Zulu king lashes out at costly commission into KZN violence

President Cyril Ramaphosa and Zulu King Goodwill Zwelithini.
President Cyril Ramaphosa and Zulu King Goodwill Zwelithini.
Image: Khaya Ngwenya

Zulu King Goodwill Zwelithini has questioned the establishment of the Moerane Commission of Inquiry into political killings in KwaZulu-Natal and has argued that intra-party killings were not politically motivated but acts of criminality.

“Even though I don’t have a problem with the commission‚ my question is whether people will stop killing each other because there is a commission. Has that ever happened?” said Zwelithini.

The commission‚ which has been sitting for about a year‚ was initially estimated to cost about R15-million.

He said he raised similar questions during the Judge Alexander Commission of Inquiry into taxi violence in 2001. That commission was appointed by Cabinet following incidents of taxi violence in the province which claimed many lives.

“Even then the commission sat‚ and recommendations were made‚ but even today people are still being killed in the taxi industry‚” he said.

Delivering his keynote address at the official opening of the KZN legislature at the Royal Showgrounds in Pietermaritzburg on Tuesday‚ the king said there was no need for the government to spend millions of rands through commissions in an effort to build peace.

He warned that it was dangerous to “carelessly describe” the killings in KwaZulu-Natal as “political murders or political violence”.

“As I have argued in other platforms‚ there is always a danger in glorifying what‚ in my view‚ are clearly acts of criminality. One of the legal definitions of political murder is the unlawful use of force or violence against people or property in order to coerce or intimidate a government or civilian population in furthering of political or social objectives.

“On the other hand‚ political violence is a common means used by people and governments around the world to achieve political goals. Many groups and individuals believe that their political systems will never respond to their political demands. As a result‚ they believe that violence is not only justified but also necessary in order to achieve their political objectives‚” said Zwelithini.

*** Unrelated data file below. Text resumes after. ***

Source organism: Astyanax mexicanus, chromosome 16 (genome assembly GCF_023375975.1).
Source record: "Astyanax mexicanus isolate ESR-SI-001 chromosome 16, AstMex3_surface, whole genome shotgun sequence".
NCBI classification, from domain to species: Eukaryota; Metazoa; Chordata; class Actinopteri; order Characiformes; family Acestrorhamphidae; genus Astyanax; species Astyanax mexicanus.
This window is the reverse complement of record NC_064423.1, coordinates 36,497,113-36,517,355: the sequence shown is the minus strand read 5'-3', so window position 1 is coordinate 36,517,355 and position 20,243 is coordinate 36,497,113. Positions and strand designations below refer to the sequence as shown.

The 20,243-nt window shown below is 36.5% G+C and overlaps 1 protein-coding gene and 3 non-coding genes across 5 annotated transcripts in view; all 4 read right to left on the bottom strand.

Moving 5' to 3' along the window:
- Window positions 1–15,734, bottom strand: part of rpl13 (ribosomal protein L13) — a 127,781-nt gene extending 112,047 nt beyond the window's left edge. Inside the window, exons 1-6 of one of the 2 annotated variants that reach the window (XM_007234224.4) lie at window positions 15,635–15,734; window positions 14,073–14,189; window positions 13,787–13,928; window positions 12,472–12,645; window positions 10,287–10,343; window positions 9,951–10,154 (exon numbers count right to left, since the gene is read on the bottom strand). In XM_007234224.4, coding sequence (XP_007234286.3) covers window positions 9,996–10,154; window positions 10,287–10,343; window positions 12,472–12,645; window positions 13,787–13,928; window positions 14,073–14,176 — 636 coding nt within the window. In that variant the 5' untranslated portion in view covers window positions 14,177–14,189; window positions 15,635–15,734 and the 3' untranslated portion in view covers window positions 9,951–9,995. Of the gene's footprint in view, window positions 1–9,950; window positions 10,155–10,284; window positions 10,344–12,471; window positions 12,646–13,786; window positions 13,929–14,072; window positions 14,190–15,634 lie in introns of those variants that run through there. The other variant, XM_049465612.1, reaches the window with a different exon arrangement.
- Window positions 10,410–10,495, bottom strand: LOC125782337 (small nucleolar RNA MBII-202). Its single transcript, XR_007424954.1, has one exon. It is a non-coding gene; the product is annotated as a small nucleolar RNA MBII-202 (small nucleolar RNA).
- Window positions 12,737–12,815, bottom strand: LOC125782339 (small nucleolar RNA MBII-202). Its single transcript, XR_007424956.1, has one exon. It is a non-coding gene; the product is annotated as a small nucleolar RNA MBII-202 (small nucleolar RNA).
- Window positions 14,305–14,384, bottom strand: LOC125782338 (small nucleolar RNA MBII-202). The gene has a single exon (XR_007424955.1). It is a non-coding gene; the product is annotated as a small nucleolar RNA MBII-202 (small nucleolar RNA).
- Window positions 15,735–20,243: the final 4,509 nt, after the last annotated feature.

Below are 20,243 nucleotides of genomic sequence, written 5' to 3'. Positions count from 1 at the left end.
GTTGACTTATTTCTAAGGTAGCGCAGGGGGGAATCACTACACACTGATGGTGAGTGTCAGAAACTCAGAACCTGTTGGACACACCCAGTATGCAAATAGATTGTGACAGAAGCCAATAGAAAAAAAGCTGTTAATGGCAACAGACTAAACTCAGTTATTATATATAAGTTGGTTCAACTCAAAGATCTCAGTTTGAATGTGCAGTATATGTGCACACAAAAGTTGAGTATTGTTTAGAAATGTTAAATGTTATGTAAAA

He then asked: “How does a murder orchestrated by a greedy tenderpreneur who hires killers to remove a stumbling block to riches becomes political?”

The king said he understood that the political killings had triggered fears that the province might be plunged to the deadly political violence during the late 80s and early 90s‚ but cautioned against diagnosing the current situation along those lines.

“So what is the real situation here? Is it true that since 1994 there has been peace in South Africa? Do people really believe that the absence of war means peace? If parties in conflict can negotiate peace‚ is it fair for commentators to blame political murder and violence on the police or the justice system and is it possible to deploy police at party branch meetings so as to prevent intra-party killings knowing that some killings happen during or just after such meetings?

“These are the questions that I always ask myself‚ that we need to answer honestly without succumbing to political gimmick and academic grandstanding. And it is normally the case when these issues are raised.”

During its evidence before the Moerane Commission on Friday last week‚ the Economic Freedom Fighters (EFF) also tore into the establishment of the commission‚ saying there were no political killings in the province but intra-party killings within ANC for resources.

The red berets also warned the commission‚ which expected to submit its report by April‚ not to bury the ANC intra-party killings as political to absolve the people on the basis that they were acting politically when committing murders.

The commission‚ chaired by Advocate Marumo Moerane‚ and established by KZN Premier Willies Mchunu to investigate the underlying cause behind political killings has concluded most of its public hearings and will soon be compiling its report.

Would you like to comment on this article or view other readers' comments? Register (it’s quick and free) or sign in now.

Speech Bubbles

Please read our Comment Policy before commenting.